FBI, CMPD Investigators Present Program
On Combating Human Trafficking Locally
By Kay May
Two Members of Human Trafficking Task Force presented a program on the “Collaborative Approach to Combat Human Trafficking.”Detective Sandy Richardson of the Charlotte-Mecklenburg Police Department (CMPD) and Special Agent Karen Walsh of the Federal Bureau of Investigation (FBI) talked about human trafficking and the collaborative approach to combating it.
Detective Richardson has been with the CMPD for 23 years and is the Supervisor of the Human Trafficking Task Force. Special Agent Karen Walsh joined the Federal Bureau of Investigation in 1998 and served almost 10 years in the New York City Division of the FBI conducting primarily complex financial fraud investigations, public corruption, and the events of 9/11/2001. For the past seven years she has been assigned to the Charlotte Division of the FBI where she conducted financial investigations and performed special operations. She currently works on a Violent Crimes Against Children squad in the Charlotte Division, investigating a myriad of crimes which violate federal law. She is passionate about keeping our children safe.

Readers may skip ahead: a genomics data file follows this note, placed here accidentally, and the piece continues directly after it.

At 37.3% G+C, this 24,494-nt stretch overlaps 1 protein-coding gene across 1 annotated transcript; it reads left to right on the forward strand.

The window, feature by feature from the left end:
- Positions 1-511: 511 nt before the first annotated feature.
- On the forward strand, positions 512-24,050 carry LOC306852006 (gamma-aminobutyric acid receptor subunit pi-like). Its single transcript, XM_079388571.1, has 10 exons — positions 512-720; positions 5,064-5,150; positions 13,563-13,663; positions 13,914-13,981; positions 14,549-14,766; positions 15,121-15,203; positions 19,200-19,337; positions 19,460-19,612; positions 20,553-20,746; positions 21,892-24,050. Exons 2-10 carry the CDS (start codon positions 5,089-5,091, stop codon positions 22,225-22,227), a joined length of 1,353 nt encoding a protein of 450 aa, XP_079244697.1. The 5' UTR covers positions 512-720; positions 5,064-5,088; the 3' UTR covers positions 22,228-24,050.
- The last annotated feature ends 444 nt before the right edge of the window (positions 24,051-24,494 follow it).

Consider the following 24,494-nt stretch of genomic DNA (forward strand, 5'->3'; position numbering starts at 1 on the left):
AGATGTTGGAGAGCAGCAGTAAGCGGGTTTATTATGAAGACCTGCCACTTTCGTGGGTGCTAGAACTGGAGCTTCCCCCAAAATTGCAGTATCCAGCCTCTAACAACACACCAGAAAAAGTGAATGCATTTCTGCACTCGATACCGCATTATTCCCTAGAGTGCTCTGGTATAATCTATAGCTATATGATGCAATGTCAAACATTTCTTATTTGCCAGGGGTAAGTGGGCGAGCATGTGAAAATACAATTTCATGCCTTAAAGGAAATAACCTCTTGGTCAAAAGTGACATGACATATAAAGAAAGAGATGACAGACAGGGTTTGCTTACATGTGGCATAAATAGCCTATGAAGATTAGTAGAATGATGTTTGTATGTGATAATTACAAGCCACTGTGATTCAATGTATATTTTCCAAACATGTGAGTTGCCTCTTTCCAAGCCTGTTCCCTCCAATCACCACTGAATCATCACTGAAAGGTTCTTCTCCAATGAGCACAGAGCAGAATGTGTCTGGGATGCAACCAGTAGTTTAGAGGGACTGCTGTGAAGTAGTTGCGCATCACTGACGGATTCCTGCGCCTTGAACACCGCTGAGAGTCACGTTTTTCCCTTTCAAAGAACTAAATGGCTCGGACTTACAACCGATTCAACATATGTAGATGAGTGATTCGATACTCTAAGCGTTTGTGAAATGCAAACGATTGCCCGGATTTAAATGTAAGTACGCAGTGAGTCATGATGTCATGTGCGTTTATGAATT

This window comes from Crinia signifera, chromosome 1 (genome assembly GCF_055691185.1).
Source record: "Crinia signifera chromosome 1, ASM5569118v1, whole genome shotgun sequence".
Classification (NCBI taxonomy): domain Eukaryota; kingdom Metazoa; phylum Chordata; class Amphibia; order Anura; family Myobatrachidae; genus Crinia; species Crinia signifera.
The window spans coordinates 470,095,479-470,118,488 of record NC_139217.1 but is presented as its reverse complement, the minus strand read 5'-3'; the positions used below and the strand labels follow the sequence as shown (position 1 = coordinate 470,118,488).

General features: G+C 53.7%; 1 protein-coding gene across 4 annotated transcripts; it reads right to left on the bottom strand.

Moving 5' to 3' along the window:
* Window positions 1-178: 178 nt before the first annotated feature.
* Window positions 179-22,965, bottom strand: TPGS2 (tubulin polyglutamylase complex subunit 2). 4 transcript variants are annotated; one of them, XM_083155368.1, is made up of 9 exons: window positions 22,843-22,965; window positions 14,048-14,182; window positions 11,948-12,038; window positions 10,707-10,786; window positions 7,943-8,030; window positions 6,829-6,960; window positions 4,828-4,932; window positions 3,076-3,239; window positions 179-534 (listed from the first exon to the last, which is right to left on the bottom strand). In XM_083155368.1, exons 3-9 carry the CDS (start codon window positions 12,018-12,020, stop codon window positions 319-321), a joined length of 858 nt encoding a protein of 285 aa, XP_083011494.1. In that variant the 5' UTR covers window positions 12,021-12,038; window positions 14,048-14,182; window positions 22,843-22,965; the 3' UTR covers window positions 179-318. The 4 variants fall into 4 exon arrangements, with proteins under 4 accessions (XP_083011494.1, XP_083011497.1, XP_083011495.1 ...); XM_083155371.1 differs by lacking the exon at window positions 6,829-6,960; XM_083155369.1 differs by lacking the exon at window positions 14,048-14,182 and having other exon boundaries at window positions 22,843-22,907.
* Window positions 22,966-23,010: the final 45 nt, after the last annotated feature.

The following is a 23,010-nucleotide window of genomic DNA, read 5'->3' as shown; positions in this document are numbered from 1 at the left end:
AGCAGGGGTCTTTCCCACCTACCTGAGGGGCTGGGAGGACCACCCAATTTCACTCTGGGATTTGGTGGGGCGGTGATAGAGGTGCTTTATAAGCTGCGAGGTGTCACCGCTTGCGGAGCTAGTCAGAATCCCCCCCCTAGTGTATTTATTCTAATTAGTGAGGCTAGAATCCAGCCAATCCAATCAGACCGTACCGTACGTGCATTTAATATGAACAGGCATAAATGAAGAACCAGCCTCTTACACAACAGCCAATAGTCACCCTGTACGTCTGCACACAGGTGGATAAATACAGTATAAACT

Detective Richardson shared how the CMPD uses various methods to identify potential victims. These include Online ads, surveillance, electronic evidence and interviews. There are many websites that promote the use of girls for the sex trade among them are Craig’s List, Twitter and Facebook. The CMPD uses the various sources to identify victims in the investigative process. The Human Trafficking Task Force focuses on girls who are under age and girls who were coerced into this trade.
Detective Richardson also talked about the language used when conducting the interviews with the potential victims and how this language is unique to this trade. She also talked about the Risk Factors of the victims. These include:
Prior Abuse or neglect
Rejected or Marginalized
She stressed that the victims do not see themselves as victims. They do not believe they are being abused.
Special Agent Karen Walsh discussed some common traits of the victims. These include but are not limited to the following:
Truancy, malnutrition/fatigue, anxiety, poor hygiene, multiple cell phones, brandings, markings or multiple tatoos. These do not necessarily mean that the girls with these traits are victims, but can be some traits. If they get a lead, they always follow up and not all leads turn out to be a victim.
Special Agent Walsh shared that the successful cases are partnerships between multiple agencies. She also provided resources for anyone who wants more information or potential victims who need help.